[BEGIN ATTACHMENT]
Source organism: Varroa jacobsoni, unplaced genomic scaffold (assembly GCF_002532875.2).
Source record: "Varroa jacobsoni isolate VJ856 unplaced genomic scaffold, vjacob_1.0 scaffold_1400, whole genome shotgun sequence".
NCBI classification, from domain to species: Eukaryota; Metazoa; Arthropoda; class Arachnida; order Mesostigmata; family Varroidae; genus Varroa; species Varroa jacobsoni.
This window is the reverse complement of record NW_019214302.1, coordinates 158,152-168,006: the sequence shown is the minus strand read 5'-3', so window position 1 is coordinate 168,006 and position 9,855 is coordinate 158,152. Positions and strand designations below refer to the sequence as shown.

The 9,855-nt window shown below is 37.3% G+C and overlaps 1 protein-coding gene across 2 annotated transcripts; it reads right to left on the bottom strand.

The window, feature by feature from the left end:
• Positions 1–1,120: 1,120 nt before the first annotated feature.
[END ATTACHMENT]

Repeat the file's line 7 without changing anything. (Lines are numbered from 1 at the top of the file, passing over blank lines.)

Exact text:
• Positions 1–1,120: 1,120 nt before the first annotated feature.